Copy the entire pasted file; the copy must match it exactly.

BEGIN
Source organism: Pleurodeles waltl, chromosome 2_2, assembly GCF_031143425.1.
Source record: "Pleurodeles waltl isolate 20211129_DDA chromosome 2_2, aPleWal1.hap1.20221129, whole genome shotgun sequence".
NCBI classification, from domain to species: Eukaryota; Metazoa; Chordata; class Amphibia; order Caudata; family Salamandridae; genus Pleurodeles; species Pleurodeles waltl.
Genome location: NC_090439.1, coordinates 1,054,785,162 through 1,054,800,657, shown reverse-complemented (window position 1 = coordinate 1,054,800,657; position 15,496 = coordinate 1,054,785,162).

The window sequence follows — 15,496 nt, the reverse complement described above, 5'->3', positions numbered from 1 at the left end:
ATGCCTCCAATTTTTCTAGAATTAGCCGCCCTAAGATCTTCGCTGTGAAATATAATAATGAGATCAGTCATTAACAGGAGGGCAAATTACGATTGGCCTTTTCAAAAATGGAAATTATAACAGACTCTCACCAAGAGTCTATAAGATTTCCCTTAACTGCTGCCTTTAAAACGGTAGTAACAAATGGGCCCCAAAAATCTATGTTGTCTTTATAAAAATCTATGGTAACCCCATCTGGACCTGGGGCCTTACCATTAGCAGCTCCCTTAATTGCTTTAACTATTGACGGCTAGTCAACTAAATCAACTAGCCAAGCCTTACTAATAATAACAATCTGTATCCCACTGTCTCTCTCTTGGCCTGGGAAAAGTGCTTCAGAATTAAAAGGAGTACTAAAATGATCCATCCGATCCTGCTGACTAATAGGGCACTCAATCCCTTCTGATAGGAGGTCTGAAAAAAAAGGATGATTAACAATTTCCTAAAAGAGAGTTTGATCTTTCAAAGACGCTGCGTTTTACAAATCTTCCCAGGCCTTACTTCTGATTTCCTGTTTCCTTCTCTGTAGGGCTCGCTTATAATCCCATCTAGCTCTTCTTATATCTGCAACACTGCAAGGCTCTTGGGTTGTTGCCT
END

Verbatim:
Source organism: Pleurodeles waltl, chromosome 2_2, assembly GCF_031143425.1.
Source record: "Pleurodeles waltl isolate 20211129_DDA chromosome 2_2, aPleWal1.hap1.20221129, whole genome shotgun sequence".
NCBI classification, from domain to species: Eukaryota; Metazoa; Chordata; class Amphibia; order Caudata; family Salamandridae; genus Pleurodeles; species Pleurodeles waltl.
Genome location: NC_090439.1, coordinates 1,054,785,162 through 1,054,800,657, shown reverse-complemented (window position 1 = coordinate 1,054,800,657; position 15,496 = coordinate 1,054,785,162).

The window sequence follows — 15,496 nt, the reverse complement described above, 5'->3', positions numbered from 1 at the left end:
ATGCCTCCAATTTTTCTAGAATTAGCCGCCCTAAGATCTTCGCTGTGAAATATAATAATGAGATCAGTCATTAACAGGAGGGCAAATTACGATTGGCCTTTTCAAAAATGGAAATTATAACAGACTCTCACCAAGAGTCTATAAGATTTCCCTTAACTGCTGCCTTTAAAACGGTAGTAACAAATGGGCCCCAAAAATCTATGTTGTCTTTATAAAAATCTATGGTAACCCCATCTGGACCTGGGGCCTTACCATTAGCAGCTCCCTTAATTGCTTTAACTATTGACGGCTAGTCAACTAAATCAACTAGCCAAGCCTTACTAATAATAACAATCTGTATCCCACTGTCTCTCTCTTGGCCTGGGAAAAGTGCTTCAGAATTAAAAGGAGTACTAAAATGATCCATCCGATCCTGCTGACTAATAGGGCACTCAATCCCTTCTGATAGGAGGTCTGAAAAAAAAGGATGATTAACAATTTCCTAAAAGAGAGTTTGATCTTTCAAAGACGCTGCGTTTTACAAATCTTCCCAGGCCTTACTTCTGATTTCCTGTTTCCTTCTCTGTAGGGCTCGCTTATAATCCCATCTAGCTCTTCTTATATCTGCAACACTGCAAGGCTCTTGGGTTGTTGCCT